Hacking is a growing problem for businesses, as demonstrated by recent headlines about data breaches that affected tens of millions of Target customers and now potentially 145 million eBay users. Hacking is an issue for consumers and companies of all sizes, not just big corporations.
Hackers are constantly trying to gain access to private consumer and company data, and everyone who shops or banks online or manages a business should take common-sense security measures to reduce their vulnerability. Here are 10 tips that can help:
1. Never use personal information as a password
Avoid using your or a family member’s name, a birthday, your occupation or a sports team name for a password. This information is widely available on social media or public records, making it easy for hackers to find.
2. Use complex passwords
A short, all-lowercase password that is also a word that appears in the dictionary is easy to hack. If possible, use a combination of upper and lowercase letters, numbers and special characters(e.g., @, #, etc.) to make it more difficult to guess.
3. Make sure you log off and close your browser after Internet sessions
A hacker can use an open browser to quickly access pages you just visited, login information and even saved passwords. Always log off and close your browser when you go offline.
4. Install the latest software and browser updates
Virtually every platform and all browsers provide periodic updates that can be installed at no charge. Often the primary reason for the new release is to close security gaps. Make sure your software is up to date.
5. Create a cyber security policy for employees
The best way to get employees to take security seriously is to give them training on safe cyber practices. Then ask them to sign an acknowledgement that they understand the policy and hold them accountable.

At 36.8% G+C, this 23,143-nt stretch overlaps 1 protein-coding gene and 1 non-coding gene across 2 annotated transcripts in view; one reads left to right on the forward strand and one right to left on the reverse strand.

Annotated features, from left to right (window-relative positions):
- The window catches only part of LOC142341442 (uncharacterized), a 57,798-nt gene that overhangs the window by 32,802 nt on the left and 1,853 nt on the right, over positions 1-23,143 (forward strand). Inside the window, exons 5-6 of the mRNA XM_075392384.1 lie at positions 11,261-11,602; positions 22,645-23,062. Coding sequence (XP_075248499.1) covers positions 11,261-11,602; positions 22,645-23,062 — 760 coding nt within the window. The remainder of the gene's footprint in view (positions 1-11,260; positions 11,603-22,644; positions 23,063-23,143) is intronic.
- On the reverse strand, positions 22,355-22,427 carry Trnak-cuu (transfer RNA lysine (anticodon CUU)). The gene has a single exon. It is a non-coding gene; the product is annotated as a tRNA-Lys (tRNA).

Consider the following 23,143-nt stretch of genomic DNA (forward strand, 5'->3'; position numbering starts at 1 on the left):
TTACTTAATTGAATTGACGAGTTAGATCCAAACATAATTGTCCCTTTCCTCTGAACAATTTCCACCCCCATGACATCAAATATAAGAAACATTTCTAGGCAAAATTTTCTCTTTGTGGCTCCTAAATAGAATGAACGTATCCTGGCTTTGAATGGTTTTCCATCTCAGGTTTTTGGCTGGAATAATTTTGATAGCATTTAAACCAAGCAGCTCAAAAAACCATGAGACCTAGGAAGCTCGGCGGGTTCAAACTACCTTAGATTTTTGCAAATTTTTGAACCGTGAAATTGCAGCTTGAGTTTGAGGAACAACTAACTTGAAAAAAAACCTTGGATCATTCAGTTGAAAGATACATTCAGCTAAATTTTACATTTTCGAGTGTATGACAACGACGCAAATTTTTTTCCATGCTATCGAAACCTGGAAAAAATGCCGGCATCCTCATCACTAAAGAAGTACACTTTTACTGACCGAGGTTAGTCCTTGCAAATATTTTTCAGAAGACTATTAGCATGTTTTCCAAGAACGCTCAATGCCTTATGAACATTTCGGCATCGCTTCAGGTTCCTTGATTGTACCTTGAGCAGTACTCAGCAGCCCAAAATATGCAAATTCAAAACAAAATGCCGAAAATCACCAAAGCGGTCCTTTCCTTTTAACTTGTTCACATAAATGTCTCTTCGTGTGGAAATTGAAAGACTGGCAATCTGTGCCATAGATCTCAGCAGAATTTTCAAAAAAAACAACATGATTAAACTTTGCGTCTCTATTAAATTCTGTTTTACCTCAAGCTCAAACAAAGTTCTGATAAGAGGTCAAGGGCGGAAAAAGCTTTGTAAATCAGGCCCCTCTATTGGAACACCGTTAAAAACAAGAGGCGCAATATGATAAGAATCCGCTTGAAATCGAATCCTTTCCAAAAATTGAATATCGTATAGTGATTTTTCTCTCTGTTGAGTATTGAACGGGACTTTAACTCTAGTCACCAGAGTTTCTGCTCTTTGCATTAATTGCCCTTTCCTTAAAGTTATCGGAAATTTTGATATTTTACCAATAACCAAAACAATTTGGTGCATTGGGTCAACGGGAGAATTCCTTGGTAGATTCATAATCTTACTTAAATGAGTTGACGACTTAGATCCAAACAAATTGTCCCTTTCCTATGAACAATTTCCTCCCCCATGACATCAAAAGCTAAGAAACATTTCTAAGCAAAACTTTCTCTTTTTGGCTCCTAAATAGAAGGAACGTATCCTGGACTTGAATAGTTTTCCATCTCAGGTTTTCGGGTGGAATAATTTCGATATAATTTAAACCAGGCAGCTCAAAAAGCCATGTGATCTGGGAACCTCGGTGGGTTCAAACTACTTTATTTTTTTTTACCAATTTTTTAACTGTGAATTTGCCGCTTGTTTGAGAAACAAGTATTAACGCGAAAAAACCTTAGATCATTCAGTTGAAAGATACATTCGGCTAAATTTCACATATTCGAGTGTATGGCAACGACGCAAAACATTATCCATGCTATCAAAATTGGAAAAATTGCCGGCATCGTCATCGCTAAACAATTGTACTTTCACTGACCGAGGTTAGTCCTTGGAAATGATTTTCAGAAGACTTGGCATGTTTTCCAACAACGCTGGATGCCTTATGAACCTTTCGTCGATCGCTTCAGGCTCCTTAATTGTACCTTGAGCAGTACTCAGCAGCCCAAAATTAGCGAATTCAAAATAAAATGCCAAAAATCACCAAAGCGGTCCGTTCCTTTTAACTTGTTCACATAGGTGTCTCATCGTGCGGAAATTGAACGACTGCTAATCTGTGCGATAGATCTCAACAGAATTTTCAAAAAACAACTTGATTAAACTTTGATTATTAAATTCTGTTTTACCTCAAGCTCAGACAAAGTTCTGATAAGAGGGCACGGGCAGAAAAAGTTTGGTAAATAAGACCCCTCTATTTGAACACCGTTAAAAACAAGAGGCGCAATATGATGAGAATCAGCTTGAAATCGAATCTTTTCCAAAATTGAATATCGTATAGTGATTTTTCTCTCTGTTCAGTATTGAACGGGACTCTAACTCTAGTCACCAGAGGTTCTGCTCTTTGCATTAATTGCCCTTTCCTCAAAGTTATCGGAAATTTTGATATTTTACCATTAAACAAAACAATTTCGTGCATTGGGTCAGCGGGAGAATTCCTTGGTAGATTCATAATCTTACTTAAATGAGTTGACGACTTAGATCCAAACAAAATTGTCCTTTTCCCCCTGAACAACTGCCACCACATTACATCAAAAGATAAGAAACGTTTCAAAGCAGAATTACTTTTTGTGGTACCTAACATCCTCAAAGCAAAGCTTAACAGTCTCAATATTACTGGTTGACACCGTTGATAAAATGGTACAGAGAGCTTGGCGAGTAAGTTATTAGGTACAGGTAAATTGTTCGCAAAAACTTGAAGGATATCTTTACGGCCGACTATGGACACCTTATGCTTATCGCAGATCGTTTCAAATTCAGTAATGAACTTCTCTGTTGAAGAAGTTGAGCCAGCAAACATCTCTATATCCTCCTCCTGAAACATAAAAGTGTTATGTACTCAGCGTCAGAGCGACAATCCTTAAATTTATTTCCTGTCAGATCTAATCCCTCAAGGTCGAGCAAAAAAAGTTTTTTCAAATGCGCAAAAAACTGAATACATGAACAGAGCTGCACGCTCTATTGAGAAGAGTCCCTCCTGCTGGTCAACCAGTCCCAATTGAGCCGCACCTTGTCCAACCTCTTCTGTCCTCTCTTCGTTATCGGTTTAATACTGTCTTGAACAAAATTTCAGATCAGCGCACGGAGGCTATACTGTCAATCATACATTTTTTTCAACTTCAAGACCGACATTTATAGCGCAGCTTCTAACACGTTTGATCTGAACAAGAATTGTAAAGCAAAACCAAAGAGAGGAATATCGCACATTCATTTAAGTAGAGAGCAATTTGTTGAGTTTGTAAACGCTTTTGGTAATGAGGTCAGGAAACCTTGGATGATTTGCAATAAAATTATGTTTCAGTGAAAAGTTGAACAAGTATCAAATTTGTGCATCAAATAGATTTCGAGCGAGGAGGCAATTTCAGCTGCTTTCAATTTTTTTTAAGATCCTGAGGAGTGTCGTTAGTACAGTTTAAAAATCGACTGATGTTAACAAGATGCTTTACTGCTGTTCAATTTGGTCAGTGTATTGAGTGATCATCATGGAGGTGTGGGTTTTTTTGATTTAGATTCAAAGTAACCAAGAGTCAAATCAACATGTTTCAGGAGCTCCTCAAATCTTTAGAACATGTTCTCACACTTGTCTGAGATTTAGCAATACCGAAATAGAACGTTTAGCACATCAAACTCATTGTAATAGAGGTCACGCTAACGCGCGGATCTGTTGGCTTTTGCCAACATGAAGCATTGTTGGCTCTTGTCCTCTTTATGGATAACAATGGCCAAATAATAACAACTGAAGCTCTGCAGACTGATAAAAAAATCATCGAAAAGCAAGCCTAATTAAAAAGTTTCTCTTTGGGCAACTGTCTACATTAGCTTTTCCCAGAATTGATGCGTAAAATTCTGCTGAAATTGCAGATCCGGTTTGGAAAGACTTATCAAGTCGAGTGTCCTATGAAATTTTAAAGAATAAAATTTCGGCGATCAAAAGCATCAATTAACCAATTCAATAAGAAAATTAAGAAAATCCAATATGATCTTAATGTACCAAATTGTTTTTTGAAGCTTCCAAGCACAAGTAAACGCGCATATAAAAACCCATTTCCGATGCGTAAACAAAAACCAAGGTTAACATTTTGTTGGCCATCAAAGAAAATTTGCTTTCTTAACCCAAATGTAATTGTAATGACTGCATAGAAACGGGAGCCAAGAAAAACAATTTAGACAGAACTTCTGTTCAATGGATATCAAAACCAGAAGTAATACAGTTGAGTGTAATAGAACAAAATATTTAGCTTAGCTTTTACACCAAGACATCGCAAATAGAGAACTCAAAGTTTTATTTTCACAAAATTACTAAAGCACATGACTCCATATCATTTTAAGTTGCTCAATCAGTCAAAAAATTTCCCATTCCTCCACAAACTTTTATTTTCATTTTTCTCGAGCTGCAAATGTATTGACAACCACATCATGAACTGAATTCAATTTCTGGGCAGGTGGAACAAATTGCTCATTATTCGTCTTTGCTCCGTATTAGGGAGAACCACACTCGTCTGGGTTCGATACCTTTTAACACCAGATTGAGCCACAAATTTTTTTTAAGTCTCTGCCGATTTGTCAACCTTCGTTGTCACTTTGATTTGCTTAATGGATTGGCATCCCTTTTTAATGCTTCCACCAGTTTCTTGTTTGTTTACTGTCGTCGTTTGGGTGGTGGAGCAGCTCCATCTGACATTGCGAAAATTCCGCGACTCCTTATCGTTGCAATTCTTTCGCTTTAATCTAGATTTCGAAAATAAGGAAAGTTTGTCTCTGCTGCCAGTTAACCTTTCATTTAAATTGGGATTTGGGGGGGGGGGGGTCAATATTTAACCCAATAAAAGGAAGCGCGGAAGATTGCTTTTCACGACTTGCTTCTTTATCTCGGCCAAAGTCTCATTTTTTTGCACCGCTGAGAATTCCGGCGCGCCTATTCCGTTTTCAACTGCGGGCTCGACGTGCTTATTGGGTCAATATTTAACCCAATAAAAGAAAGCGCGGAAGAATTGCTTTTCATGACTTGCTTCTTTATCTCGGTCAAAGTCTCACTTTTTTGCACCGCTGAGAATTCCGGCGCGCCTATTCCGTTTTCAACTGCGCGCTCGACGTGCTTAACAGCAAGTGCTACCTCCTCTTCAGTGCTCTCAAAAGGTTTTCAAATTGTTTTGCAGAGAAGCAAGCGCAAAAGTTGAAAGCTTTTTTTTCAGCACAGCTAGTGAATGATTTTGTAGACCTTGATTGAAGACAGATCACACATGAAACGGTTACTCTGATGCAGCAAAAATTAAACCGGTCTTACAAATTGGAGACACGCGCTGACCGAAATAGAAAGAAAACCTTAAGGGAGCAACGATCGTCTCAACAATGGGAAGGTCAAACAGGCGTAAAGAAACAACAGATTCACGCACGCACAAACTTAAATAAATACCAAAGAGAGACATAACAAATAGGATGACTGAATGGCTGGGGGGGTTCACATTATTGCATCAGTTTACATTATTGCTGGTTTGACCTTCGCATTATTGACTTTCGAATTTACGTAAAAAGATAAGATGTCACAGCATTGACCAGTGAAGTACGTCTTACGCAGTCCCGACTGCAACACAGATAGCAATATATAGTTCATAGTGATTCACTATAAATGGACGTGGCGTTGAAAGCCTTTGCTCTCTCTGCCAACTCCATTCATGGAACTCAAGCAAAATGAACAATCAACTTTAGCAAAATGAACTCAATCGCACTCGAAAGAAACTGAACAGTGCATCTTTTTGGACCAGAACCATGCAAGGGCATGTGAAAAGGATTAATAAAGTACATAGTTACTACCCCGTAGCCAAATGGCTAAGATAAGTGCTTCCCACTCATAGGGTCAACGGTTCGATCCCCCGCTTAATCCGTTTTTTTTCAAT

6. Password-protect your mobile phone or tablet
Millions of users don’t take the basic step of establishing a PIN or password to access their smartphone or tablet, which is a huge mistake. Protect yours with a secure PIN or password in case it falls into the wrong hands.
7. Create strong passwords using the “keystroke” method
If you find it challenging to remember passwords, pick one you’ll easily recall and then type it in using the key above and to the left of each actual letter. This method transforms “baseball” into “gqw3gqoo.”
8. Set incoming mail to be read in plain text only
If you have email settings that automatically allow images to open, hackers can tell when you’ve opened an email. Instead, set your email to open as plain text, and click images only from trusted senders.
9. Don’t store a list of password
Some people who take cyber security seriously by creating complex passwords and frequently changing them undermine that effort by saving a list of passwords in an unencrypted file. It’s an open invitation for cyber thieves.
10. Maintain a burner email address
Email is one of the primary gateways for hackers, so it’s a good idea to limit the number of people who have your main email address. Create a free account to give out to merchants, etc. This also helps keep your inbox spam-free.
Hacking incidents will likely continue to make headlines for years to come, but you can be proactive about the threat and put safeguards in place to protect your personal and business data. Don’t forget that passwords are generally your first defense, so make sure you follow best practices such as using a different password for each site and changing passwords frequently.
If you have trouble remembering multiple passwords, you might also consider using a password management system to automate and streamline the process. Either way, keep these tips in mind to make sure your personal and business information stay safe.